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UK university enhances campus using data centre waste heat

Written by Tue 9 Jul 2024

Image Credit: Queen Mary University of London, photo by Norah Alghafis

The Queen Mary University of London has announced plans to repurpose waste heat from its data centre to provide hot water and heating for the campus.

This project forms part of the refurbishment for the Joseph Priestley Building, which houses the university’s Tier 2 computing facility, a vital resource for particle physics research at CERN.

The Priestley building refurbishment project will introduce a heat recovery system to capture waste heat from the data centre. This system will convert the waste heat into hot water reaching temperatures up to 75°C. This high-grade hot water can directly integrate into existing plumbing and heating systems, reducing reliance on conventional gas boilers and fossil fuels.

The project at Queen Mary University aims to contribute to lowering the university’s Scope 1 carbon emissions by capturing waste heat and reducing its reliance on gas. 

The Head of Particle Physics Research Centre, Professor Jonathan Hays, said this project goes beyond ‘simply improving our data centre’s efficiency or replacing outdated equipment’.

“We are actively reducing our environmental footprint. By capturing waste heat, we can significantly decrease our dependence on gas boilers, resulting in measurable cuts to CO2 emissions,” said Hays.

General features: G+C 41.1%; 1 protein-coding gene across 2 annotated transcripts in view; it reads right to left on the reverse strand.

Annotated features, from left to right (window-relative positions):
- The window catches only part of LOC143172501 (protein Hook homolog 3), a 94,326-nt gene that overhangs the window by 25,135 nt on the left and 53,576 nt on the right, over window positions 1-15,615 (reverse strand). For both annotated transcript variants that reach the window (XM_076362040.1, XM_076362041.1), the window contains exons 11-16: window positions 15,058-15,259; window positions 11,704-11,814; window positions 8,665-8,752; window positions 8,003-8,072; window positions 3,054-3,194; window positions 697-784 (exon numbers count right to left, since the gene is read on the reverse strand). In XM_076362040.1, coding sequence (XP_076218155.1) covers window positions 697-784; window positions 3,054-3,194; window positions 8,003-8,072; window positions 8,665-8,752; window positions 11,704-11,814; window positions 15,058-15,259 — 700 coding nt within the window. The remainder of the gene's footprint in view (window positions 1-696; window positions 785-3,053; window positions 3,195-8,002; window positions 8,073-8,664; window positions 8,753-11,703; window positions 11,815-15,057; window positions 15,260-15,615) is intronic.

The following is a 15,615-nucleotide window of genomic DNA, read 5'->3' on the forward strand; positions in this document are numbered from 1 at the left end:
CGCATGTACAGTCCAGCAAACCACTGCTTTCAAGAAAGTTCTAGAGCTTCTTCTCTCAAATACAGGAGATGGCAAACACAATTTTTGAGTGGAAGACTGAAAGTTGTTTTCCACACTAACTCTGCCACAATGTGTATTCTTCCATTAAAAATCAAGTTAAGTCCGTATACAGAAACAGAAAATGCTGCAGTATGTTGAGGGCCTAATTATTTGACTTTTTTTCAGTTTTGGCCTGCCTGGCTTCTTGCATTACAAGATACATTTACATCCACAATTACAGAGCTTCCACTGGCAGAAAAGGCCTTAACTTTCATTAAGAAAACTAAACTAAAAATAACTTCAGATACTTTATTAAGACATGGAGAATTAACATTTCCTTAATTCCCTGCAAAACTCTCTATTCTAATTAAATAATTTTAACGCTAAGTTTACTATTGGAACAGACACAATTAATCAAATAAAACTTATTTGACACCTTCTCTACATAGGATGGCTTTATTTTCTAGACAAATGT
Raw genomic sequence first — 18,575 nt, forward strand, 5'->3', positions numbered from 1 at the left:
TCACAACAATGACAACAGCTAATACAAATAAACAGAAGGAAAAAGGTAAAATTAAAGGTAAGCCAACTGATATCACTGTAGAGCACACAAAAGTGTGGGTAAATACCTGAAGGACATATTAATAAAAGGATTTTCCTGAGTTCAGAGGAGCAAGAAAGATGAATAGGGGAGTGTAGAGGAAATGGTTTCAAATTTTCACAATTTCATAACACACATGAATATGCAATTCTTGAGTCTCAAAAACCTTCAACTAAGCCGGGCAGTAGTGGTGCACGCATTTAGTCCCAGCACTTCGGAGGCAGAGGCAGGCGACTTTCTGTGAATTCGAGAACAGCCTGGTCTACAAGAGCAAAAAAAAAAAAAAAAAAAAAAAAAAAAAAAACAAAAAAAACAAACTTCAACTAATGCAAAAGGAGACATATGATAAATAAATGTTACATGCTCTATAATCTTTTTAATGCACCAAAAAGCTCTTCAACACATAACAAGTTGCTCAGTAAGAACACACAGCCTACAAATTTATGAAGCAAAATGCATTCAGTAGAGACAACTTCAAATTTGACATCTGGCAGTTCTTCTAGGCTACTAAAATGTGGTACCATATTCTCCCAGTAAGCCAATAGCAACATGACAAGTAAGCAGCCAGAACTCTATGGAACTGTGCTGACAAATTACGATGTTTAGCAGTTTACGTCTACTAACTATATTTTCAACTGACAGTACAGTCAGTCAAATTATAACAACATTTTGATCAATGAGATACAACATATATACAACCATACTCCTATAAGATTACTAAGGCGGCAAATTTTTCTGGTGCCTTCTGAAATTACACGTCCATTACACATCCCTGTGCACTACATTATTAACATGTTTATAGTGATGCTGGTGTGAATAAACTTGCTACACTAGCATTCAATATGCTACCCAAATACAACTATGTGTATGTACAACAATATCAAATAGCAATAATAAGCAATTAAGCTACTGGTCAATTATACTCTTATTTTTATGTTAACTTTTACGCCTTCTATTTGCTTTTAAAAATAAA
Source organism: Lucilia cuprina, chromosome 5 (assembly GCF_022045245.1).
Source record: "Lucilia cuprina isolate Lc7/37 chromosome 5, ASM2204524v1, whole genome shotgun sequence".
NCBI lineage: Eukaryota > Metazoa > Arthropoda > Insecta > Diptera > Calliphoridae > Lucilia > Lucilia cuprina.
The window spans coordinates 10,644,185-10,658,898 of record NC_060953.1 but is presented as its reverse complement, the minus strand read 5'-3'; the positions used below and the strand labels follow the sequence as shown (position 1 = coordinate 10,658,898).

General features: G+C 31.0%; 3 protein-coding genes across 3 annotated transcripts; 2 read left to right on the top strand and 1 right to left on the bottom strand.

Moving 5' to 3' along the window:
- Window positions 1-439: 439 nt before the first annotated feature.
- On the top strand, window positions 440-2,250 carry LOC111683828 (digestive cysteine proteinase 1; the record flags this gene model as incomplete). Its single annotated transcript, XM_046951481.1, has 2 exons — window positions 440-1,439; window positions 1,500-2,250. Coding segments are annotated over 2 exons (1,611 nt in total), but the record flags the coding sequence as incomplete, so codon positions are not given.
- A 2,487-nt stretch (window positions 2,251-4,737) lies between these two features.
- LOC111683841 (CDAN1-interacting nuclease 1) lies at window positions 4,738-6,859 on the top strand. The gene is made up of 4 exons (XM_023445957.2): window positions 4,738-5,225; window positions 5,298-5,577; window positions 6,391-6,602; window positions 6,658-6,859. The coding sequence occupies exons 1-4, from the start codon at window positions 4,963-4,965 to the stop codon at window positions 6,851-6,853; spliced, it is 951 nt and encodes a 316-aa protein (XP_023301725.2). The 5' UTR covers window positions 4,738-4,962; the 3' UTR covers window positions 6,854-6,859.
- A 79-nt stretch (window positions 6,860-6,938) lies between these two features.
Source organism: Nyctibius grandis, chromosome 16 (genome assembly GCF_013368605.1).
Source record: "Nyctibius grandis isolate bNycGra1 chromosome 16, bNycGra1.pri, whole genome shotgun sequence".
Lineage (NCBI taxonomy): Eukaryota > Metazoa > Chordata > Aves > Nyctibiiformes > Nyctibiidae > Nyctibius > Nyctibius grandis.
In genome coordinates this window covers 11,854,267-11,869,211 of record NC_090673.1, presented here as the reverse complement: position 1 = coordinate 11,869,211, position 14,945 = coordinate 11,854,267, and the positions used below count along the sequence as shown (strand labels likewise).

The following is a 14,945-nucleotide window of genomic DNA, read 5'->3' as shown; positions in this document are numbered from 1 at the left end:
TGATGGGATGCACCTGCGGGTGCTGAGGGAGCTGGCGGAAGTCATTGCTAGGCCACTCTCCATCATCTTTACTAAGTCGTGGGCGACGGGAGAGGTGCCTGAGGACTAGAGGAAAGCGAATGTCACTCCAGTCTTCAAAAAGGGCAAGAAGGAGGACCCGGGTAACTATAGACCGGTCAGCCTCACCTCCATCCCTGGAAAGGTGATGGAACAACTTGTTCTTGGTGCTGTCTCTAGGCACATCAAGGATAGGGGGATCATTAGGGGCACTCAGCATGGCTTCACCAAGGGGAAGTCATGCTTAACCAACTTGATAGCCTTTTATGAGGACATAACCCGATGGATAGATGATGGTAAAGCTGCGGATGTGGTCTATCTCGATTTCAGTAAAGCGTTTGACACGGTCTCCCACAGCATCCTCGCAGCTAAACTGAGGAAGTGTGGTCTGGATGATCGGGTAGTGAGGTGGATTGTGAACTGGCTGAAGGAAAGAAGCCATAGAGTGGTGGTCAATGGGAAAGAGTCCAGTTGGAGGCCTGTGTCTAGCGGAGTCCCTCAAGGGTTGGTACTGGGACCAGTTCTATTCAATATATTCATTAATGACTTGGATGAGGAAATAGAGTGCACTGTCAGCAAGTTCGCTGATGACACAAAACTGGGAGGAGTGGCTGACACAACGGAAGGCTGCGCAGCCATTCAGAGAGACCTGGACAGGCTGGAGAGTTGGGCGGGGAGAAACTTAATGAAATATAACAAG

Setting an Example for Sustainability

Financially, the project is projected to generate a return on investment within seven years by reducing gas consumption and enhancing energy efficiency. 

The University said it intends to strive to establish itself as a leader in sustainable practices, with the aim of this model serving as an example for other organisations looking to reduce their environmental impact through innovative data centre design.

“By harnessing waste heat and minimising our carbon footprint, we are setting an example for others to follow. We believe this approach can be a cornerstone for sustainable data centre operations in the future,” said Colin Bailey, President and Principal at Queen Mary University of London.

The data centre refurbishment started on 1 July with a three-month offline period. Preliminary work began outside the centre in April.

Computing tasks will shift seamlessly to partner institutions in the Grid PP network, minimising disruption to research. The Priestley building’s heat recovery system aims to be fully operational by October 2024 for the upcoming heating season.

Heat reuse is gaining traction in the UK. In February, London-based post-production company Dirty Looks achieved a UK-first by rendering a high-quality film using Deep Green’s heat reuse data centre.

In January, Octopus Energy invested £200 million ($254 million) in data centre heat recycling company, Deep Green, to expand their data centre heat reuse technology in the UK.

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Written by Tue 9 Jul 2024

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